Tameshi-Giri (and Suemono-Giri) As a Sub-Cultural Custom and Social Structure in Feudal Era Japan: A Socio-Cultural Analysis of Transformation of Its Symbolic Meanings and Functions.

Alexander S Takeuchi

Abstract


“Tameshi-giri” (or “suemono-giri”), in which corpses were used as mediums to test the quality of swords or the skill of swordsmen, was an unusual cultural practice of the samurai (i.e., warrior) class in feudal era Japan.  Although tameshi-giri as a modern martial art jargon referring to “a method of training in the use of a sword by cutting conventional mediums” has already been imported to the Western world, the original socio-cultural meanings it symbolized as a sub-cultural custom and its societal functions as a social structure of pre-modern Japan are rarely discussed in the context of social science.  Given this, the purpose of this paper is to offer a social-historical analysis of the old tameshi-giri custom as a social structure by focusing on the transformation of its manifest and latent functions.  In doing so, it also aims to clarify some of the misconceptions and confusions associated with it.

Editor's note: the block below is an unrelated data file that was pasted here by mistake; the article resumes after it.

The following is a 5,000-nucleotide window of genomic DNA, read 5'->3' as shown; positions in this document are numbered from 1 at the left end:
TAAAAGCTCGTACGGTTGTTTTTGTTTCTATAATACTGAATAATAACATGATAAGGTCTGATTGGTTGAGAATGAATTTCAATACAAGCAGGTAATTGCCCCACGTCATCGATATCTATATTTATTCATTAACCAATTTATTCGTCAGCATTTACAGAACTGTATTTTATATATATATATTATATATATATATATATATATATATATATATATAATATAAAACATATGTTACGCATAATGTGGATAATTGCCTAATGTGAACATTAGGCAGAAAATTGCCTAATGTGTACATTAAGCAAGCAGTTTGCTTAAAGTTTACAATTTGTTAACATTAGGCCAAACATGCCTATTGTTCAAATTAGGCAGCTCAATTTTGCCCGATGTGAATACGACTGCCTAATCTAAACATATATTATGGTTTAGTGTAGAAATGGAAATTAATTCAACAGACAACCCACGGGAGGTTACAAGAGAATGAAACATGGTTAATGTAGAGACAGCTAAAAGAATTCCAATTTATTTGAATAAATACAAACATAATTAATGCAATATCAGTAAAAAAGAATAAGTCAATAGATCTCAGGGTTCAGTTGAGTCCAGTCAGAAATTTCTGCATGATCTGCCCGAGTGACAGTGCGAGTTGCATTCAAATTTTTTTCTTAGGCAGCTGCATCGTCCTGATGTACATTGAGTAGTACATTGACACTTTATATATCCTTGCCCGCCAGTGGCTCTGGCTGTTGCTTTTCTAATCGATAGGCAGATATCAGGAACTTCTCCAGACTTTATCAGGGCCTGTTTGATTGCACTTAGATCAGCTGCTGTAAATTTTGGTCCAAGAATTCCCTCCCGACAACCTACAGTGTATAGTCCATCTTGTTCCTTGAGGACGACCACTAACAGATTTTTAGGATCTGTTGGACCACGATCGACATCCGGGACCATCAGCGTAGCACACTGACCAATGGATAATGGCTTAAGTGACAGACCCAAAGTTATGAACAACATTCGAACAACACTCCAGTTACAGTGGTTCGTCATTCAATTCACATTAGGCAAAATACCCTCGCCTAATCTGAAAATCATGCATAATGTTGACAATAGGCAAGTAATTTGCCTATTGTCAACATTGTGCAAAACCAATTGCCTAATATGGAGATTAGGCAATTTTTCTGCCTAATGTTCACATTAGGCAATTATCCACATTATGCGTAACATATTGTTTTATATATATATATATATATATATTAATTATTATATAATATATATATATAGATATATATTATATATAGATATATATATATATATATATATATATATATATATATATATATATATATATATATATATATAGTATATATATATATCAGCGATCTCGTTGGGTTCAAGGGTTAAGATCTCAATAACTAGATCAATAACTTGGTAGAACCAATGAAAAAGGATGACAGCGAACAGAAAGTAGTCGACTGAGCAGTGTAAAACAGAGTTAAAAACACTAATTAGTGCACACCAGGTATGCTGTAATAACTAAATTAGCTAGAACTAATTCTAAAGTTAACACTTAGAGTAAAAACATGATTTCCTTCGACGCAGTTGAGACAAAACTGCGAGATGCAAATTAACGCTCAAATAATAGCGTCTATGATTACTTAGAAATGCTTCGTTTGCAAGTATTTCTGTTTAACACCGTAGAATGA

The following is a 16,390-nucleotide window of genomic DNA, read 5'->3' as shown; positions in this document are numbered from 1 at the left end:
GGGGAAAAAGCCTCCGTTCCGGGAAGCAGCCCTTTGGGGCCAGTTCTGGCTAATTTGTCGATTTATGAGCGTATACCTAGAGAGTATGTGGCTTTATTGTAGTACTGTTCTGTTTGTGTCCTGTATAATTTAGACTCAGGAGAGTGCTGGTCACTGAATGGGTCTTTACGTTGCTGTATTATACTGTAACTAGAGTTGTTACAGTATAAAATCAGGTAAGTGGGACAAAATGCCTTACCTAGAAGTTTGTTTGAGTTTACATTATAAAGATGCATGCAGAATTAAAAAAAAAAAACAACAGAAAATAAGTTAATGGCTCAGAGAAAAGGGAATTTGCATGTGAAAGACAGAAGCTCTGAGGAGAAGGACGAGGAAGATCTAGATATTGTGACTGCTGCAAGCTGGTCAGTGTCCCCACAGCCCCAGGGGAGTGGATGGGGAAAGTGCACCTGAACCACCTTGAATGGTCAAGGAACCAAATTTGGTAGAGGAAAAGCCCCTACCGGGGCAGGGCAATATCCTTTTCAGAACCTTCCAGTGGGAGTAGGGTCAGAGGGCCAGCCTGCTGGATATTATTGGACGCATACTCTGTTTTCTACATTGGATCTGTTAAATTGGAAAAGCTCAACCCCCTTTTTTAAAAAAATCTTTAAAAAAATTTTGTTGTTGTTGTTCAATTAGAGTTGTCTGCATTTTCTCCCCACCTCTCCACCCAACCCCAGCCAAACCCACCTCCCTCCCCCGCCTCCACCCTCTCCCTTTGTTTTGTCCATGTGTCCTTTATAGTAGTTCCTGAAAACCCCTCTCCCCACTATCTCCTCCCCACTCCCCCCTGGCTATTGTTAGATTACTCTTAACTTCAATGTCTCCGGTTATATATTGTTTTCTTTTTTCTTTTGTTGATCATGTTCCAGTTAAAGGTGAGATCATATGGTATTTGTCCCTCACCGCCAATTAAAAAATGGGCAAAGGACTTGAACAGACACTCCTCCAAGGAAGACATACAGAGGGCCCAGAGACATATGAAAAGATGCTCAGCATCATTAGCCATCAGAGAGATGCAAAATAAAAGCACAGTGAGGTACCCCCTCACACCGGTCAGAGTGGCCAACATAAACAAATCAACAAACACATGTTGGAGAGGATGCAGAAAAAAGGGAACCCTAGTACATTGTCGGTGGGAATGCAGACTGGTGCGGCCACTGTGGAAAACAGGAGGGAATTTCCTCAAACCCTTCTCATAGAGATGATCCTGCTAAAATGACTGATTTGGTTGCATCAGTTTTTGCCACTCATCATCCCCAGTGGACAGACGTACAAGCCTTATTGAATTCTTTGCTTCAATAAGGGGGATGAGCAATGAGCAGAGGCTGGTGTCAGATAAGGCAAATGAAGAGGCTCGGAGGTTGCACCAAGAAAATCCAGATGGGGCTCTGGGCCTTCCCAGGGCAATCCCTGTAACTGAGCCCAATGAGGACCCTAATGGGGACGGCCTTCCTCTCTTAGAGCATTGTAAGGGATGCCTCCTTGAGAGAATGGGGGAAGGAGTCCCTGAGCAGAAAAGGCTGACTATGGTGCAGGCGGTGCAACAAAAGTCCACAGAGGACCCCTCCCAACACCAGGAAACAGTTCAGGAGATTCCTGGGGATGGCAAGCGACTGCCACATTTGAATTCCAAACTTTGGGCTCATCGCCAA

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Asian Social Science   ISSN 1911-2017 (Print)   ISSN 1911-2025 (Online)

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